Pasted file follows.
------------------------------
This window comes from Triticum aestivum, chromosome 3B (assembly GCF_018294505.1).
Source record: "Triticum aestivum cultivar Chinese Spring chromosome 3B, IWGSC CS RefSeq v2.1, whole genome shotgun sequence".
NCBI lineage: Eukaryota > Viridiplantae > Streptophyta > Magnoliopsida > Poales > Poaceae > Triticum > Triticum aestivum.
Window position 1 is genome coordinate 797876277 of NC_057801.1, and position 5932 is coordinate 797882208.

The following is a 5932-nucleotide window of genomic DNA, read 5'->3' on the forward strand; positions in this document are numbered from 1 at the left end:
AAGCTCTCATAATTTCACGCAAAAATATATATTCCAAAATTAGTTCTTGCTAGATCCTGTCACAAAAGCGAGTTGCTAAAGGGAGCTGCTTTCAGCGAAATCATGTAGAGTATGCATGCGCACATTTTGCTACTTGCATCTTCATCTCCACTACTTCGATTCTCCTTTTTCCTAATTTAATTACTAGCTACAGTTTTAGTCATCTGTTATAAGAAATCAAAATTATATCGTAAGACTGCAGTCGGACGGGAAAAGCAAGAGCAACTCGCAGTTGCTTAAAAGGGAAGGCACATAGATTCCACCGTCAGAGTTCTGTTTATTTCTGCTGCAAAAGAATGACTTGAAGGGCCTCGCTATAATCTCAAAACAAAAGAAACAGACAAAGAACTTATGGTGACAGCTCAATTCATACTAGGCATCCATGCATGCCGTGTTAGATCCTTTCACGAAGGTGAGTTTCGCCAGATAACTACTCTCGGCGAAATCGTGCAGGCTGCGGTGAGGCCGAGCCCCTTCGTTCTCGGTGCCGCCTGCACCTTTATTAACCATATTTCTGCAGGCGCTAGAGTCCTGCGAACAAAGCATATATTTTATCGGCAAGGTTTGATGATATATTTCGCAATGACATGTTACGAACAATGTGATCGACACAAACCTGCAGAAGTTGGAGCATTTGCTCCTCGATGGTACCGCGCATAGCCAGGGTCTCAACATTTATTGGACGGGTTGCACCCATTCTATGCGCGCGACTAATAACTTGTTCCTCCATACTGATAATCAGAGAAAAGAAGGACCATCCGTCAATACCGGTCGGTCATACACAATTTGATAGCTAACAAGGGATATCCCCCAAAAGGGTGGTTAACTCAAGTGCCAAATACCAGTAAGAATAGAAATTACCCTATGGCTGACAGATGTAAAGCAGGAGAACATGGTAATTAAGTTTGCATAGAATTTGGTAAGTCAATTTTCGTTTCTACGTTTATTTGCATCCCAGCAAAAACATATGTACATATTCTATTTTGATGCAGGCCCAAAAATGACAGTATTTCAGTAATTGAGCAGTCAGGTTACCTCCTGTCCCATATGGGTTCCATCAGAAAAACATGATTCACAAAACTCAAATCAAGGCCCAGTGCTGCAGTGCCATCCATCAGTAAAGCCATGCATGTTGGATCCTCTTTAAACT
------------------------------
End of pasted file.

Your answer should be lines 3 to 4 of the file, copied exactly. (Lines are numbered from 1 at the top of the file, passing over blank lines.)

NCBI lineage: Eukaryota > Viridiplantae > Streptophyta > Magnoliopsida > Poales > Poaceae > Triticum > Triticum aestivum.
Window position 1 is genome coordinate 797876277 of NC_057801.1, and position 5932 is coordinate 797882208.